A reluctant farewell to the Bendigo community

In Dear Bendigo (Bendigo Advertiser, Saturday December 22) Lauren Mitchell touched an exposed nerve for me when she acknowledged that a side effect of loving is scarring. 

After living in Bendigo for two years my (planned) departure is nigh and scars will be caused by the burns of having to say goodbye to the wonderful people and friends I have grown to love and whom I will miss very much. I know the burns will heal and thankfully the scars will always be a reminder of warmth and welcome and the fondness I will harbour for Bendigo.

They will also remind me of the Bendigo energy and how everything is embraced with gusto.

 Whether it be the celebration of this Christmas season, Chinese dragons, writers’ festivals, its history, planning a new hospital or establishing a new choir that I am privileged to be involved in.

One scar is beginning to weep though. It is the evidence of an overt “not in my backyard” mentality. 

It may be demonstrated when four people out of five said they were not concerned about increased ice usage in Bendigo because it did not affect them, (The Advertiser,  December 22, Word on the Street)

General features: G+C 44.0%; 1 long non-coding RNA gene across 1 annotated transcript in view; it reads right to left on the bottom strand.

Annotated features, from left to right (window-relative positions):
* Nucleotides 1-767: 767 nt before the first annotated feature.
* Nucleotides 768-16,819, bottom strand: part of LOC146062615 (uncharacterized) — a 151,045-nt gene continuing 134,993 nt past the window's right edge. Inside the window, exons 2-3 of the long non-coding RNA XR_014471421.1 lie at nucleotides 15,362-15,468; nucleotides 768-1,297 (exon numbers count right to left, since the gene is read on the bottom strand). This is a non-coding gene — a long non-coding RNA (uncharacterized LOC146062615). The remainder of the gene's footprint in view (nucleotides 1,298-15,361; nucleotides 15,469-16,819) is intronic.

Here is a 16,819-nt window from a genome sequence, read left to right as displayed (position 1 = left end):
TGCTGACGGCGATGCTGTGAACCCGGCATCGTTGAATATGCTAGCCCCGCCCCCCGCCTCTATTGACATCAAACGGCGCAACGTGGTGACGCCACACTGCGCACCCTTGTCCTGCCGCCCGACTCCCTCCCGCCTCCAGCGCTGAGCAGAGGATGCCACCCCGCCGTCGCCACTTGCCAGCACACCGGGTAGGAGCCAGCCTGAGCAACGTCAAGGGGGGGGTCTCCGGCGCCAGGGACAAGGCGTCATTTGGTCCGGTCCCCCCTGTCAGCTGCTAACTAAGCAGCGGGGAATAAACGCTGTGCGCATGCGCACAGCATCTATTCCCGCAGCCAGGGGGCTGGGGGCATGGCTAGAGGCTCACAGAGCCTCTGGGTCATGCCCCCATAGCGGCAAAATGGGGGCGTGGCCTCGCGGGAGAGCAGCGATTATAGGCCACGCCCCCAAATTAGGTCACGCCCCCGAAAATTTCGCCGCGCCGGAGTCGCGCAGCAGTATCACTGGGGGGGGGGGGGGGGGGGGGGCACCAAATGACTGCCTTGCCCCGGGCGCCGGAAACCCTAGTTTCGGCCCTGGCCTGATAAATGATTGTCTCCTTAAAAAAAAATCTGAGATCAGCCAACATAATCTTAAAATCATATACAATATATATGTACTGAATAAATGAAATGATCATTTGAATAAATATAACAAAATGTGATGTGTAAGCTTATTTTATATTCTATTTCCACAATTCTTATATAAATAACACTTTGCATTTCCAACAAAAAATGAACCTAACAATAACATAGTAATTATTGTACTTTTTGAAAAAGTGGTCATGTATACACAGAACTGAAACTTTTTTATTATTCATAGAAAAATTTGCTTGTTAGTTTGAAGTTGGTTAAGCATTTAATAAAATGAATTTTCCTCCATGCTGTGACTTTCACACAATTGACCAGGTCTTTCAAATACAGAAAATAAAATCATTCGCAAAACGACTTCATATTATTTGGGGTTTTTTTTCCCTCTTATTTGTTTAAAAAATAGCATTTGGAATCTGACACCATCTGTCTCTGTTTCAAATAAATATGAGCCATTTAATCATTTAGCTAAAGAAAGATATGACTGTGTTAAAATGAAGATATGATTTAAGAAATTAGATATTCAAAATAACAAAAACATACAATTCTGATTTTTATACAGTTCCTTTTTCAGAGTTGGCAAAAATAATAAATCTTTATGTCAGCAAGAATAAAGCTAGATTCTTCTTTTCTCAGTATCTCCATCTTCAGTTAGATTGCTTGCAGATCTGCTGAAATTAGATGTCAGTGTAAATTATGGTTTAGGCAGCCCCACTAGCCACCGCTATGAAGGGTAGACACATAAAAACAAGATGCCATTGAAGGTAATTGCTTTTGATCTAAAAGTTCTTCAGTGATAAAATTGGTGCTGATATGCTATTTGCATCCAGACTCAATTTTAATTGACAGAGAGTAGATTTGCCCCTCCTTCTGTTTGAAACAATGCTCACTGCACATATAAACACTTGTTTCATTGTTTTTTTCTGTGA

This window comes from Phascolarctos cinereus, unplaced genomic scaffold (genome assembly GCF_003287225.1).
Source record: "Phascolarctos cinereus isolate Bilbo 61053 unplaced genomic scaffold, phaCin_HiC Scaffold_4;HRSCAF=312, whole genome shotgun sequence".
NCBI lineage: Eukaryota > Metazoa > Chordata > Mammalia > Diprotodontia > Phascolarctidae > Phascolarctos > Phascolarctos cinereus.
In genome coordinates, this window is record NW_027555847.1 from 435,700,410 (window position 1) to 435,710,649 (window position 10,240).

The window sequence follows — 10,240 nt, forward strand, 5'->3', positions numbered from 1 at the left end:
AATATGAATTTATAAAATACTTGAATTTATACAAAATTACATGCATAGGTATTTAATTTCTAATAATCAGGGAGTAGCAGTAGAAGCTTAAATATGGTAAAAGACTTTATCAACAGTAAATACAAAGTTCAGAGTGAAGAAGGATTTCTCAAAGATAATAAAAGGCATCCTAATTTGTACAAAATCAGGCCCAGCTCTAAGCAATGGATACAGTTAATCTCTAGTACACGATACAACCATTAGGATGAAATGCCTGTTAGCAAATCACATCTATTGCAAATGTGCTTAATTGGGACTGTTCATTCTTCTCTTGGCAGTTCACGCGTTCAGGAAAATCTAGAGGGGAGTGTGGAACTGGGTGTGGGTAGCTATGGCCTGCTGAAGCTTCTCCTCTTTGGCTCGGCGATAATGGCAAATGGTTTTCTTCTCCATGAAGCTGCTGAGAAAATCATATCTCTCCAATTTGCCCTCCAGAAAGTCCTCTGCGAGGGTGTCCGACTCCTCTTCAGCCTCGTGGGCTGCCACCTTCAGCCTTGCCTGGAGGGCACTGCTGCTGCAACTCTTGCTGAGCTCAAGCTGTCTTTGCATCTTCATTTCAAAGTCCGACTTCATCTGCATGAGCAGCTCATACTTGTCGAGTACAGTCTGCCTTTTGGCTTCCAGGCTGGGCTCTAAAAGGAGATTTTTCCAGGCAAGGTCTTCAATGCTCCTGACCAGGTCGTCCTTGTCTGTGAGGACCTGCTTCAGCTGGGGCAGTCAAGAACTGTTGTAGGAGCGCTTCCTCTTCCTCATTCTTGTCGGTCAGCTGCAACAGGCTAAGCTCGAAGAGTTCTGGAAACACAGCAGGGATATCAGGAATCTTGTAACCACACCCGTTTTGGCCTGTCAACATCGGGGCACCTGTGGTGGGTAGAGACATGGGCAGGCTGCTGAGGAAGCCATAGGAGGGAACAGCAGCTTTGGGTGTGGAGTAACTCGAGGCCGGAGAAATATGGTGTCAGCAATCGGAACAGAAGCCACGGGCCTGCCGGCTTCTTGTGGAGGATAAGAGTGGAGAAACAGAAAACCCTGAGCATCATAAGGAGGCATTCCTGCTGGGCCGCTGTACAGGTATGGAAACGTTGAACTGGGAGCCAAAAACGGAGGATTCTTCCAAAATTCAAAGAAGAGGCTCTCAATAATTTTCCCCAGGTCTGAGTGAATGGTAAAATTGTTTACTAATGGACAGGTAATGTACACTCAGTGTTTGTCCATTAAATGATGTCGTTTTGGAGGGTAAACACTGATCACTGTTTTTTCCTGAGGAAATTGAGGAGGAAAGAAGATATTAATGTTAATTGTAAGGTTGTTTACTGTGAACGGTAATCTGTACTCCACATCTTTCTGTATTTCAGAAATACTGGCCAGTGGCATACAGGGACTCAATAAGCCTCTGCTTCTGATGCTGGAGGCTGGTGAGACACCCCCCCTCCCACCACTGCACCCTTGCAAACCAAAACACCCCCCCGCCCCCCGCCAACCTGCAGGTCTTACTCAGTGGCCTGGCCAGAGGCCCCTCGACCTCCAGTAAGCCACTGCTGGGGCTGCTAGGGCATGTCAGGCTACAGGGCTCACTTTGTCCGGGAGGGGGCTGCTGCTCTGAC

Earlier last week another newspaper reported that people in Toolleen agreed that wind energy was needed, but not on their hill. 

The caring and giving we are reminded about in the festive season is not all tinsel and wrapped gifts.

Sometimes giving means giving up something that we think we need. These observations remind me that Christmas is a time to think about how we express and act on the multiple issues concerning social responsibility, human interdependence and community sharing.

 Things that secure happiness and preserve future happiness in our world. 

I hope to do my part in healing the weeping scar by my own sense of responsibility for the health and wellbeing of others in my new community.  I will do my best. Meantime, thank you to all my Bendigo friends. It is indeed a wonderful city.

Christine Haddrick 

Lockwood (for now)

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